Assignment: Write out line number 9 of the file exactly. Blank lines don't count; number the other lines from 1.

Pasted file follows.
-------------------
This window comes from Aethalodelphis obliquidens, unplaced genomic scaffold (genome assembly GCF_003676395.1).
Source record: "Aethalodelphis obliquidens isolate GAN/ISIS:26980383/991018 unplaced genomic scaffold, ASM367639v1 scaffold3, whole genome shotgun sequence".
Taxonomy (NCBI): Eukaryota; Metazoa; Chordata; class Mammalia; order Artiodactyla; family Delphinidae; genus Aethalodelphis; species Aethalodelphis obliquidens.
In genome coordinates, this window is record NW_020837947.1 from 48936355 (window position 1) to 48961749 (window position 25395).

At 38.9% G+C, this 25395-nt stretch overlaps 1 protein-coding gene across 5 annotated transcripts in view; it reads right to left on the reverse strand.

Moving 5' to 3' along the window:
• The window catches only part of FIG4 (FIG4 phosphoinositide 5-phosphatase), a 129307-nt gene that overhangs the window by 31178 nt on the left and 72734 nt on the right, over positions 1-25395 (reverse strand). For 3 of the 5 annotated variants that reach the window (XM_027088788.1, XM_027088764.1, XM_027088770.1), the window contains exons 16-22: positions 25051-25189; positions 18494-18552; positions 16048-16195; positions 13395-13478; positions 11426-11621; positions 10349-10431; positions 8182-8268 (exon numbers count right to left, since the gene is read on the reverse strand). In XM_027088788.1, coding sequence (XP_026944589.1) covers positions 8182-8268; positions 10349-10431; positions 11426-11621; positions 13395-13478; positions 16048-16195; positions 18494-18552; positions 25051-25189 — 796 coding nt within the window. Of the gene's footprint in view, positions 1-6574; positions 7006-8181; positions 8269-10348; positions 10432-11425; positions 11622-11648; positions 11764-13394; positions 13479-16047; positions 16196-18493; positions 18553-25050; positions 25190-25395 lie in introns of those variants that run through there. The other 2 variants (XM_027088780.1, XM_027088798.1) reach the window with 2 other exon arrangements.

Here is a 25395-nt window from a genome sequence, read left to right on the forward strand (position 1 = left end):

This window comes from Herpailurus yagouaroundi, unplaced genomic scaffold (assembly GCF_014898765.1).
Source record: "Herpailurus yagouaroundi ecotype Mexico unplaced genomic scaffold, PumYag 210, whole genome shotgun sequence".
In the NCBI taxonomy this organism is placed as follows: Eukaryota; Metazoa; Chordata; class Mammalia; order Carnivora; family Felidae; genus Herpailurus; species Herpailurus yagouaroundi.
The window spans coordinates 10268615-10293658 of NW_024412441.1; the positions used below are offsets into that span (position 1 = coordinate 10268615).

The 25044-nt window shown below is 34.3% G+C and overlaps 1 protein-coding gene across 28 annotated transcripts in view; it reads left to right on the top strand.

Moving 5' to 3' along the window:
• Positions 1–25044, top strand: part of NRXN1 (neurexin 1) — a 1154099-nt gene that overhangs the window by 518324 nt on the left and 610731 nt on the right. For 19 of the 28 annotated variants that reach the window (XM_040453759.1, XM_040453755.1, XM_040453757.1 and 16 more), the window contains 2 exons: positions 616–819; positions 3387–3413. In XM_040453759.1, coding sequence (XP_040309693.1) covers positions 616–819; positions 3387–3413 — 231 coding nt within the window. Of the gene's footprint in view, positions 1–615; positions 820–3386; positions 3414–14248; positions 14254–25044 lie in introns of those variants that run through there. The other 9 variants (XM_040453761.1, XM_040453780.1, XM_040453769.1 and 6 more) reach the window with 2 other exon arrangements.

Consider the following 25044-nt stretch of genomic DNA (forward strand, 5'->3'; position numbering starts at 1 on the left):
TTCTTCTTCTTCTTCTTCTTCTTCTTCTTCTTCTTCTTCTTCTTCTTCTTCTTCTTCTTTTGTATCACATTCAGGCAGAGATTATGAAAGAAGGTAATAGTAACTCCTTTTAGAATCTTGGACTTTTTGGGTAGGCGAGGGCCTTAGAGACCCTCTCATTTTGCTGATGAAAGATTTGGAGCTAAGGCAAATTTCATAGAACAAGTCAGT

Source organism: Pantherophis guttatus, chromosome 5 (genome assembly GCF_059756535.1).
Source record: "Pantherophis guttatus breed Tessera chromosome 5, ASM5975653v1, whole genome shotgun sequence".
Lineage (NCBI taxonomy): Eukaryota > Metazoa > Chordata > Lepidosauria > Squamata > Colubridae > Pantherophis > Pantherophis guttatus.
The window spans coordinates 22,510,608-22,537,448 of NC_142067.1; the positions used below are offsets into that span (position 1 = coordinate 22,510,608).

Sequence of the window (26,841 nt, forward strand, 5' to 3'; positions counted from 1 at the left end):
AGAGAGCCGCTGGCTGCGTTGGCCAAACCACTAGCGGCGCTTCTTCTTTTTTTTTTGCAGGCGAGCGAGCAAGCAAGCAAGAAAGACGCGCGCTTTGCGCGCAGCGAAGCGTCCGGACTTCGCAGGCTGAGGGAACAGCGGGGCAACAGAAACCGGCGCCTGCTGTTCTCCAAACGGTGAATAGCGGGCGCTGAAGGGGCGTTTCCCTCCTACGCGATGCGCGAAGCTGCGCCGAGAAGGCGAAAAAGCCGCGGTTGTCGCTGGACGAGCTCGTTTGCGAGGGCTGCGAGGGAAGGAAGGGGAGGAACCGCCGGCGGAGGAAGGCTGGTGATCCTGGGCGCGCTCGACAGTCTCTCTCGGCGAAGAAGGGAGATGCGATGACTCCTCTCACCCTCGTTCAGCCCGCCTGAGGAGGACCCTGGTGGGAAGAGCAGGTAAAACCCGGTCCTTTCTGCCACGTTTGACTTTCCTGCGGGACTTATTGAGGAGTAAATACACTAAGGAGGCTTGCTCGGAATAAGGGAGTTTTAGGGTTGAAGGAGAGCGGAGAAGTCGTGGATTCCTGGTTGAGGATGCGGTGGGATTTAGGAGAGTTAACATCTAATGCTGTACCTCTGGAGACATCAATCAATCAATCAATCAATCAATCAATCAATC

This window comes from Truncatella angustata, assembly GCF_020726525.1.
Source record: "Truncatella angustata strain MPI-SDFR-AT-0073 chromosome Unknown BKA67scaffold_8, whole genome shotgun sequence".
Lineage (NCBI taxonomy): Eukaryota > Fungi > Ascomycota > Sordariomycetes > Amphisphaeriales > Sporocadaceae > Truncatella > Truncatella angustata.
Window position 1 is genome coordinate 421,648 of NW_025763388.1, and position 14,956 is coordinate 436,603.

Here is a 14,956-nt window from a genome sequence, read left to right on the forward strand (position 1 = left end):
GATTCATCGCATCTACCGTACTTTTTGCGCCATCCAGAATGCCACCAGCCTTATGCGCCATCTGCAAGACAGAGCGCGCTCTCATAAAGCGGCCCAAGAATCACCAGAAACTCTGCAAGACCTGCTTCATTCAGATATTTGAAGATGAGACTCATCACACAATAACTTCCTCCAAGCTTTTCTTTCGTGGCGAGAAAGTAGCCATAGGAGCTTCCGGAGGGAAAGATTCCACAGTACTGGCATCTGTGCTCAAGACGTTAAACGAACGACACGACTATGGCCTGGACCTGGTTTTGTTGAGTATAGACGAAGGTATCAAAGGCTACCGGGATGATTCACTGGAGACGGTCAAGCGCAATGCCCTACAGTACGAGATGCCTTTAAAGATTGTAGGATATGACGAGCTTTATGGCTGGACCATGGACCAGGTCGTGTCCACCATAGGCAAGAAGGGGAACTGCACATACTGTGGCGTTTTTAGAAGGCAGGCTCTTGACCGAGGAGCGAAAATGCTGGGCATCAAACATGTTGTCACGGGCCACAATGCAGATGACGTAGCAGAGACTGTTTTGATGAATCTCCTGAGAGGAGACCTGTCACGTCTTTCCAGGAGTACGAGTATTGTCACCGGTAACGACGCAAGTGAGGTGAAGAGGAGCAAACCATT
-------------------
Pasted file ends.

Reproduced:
This window comes from Herpailurus yagouaroundi, unplaced genomic scaffold (assembly GCF_014898765.1).